Fancy Escaping The City Grind? The UK's Most Remote Island Is Looking For a New Resident

Real Life

Fancy Escaping The City Grind? The UK's Most Remote Island Is Looking For a New Resident

Many of us dream of ditching the 9-5 office grind but it's rather an elusive fantasy to fulfil.

Until now, that is.

A golden opportunity has arisen for stressed-out NHS workers looking to escape the city.

The remote and spectacularly beautiful Fair Isle in northern Scotland is on the look-out for a new nurse.

Fair Isle is home to around 10,000 puffins

The job, which pays up to £35,000 a year, requires "an enthusiastic, autonomous practitioner" to live on the island and tend to a community of just 60 residents.

"You will be responsible for the provision of a healthcare service in line with local and national standards, ensuring that all islanders have access to appropriate healthcare to meet their needs," the job ad reads.

"This position would suit a flexible, independent person, willing to embrace community life in a beautiful location."

Based over 25 miles away from both Orkney and Shetland mainland in the vast wilderness of the North Sea, Fair Isle is the most geographically remote inhabited island in the United Kingdom.

In other words, it's about as far away from the frenetic chaos of urban life as you could hope to get.

This far-flung outpost of civilisation boasts wild ocean scenery that stretches along the coast of its rural, craggy sprawl of landscape, measuring just three miles long and one and a half miles wide.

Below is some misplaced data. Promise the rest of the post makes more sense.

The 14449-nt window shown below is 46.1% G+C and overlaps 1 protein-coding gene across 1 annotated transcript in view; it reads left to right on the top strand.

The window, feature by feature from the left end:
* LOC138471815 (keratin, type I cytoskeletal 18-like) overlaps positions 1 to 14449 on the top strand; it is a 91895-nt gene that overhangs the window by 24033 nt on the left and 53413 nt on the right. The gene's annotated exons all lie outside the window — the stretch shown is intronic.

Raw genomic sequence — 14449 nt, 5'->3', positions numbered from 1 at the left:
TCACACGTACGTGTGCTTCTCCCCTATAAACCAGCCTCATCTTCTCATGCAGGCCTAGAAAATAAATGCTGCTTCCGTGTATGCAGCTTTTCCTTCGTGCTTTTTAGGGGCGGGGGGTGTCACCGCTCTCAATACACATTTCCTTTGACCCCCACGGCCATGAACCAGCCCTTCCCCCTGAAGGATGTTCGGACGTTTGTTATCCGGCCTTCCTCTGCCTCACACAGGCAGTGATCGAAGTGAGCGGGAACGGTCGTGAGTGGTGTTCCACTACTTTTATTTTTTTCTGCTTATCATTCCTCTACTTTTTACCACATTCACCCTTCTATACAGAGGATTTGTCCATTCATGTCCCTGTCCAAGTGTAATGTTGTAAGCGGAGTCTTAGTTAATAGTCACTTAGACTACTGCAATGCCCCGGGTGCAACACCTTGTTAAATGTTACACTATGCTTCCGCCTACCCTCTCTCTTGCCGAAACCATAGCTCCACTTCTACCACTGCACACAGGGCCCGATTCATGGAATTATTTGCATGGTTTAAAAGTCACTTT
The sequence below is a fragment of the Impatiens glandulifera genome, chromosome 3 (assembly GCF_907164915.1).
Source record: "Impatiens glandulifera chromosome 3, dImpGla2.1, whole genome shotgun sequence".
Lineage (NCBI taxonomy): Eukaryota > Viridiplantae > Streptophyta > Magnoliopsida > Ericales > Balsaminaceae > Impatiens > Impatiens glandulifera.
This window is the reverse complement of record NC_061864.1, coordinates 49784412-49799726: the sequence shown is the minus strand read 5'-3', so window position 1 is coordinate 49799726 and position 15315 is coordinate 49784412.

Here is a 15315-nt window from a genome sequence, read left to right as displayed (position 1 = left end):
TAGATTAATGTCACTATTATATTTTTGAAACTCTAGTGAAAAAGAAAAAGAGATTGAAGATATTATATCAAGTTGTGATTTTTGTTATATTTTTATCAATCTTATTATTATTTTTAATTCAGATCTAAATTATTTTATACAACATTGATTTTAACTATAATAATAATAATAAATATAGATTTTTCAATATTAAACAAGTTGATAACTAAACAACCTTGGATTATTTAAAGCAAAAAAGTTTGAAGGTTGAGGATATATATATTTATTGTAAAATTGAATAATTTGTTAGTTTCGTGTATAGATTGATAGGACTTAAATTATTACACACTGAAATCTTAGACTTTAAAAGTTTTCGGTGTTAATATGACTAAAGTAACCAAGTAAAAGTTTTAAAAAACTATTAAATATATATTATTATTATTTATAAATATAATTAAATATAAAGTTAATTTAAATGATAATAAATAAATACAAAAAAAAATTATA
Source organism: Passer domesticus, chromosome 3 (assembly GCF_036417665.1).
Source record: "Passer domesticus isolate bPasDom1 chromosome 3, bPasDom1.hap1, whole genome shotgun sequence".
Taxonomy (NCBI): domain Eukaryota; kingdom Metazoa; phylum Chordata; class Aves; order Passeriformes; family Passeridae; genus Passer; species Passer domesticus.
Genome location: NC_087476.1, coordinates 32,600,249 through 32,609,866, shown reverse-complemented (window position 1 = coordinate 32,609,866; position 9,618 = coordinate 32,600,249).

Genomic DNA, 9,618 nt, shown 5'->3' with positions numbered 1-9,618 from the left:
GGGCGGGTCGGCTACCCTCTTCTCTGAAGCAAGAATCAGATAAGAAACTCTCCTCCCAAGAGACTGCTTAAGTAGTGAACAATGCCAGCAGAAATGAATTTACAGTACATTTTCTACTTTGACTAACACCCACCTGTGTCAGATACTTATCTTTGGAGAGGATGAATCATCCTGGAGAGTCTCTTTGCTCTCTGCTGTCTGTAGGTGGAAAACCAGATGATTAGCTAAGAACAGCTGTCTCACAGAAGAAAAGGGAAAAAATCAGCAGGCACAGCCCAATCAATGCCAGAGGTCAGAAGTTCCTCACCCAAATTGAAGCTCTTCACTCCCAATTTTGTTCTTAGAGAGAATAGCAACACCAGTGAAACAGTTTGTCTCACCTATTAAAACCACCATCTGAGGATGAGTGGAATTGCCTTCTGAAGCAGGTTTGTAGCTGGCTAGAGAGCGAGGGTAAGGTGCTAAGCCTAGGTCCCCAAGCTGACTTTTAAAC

It's a place of rich and diversified wildlife, with around 10,000 puffins and other wild seabirds, plus the occasional opportunity to spot whales, dolphins and porpoises.

The remote land and seascape of Fair Isle

Most of Fair Isle's 60 residents live on the south side of the island.

Despite the tiny population, the island is home to several amenities including a local shop and post office, a nursery and primary school, a museum and two places of worship.

This is, however, not an opportunity for the faint-hearted.

There's no power at night on the island, and no pub. The only way to get on and off is via an eight-seater plane or a two-and-a-half hour boat ride through waters than can be turbulent and stormy, especially during winter months.

But there are perks. The community is small and close-knit with none of the time pressures faced by NHS services elsewhere.

Rent is also low. Shaun Milner and Rachel Challoner, a thirty-something couple who moved to the island (and since split up but stayed living there), paid £500 a year to rent a four-bed croft owned by the National Trust.

Many residents take up agricultural jobs, work in tourism posts or craft legendary Fair Isle knitwear.

The island, which is managed by National Trust Scotland, is also home to a bird observatory which draws plenty of visitors during the summer.

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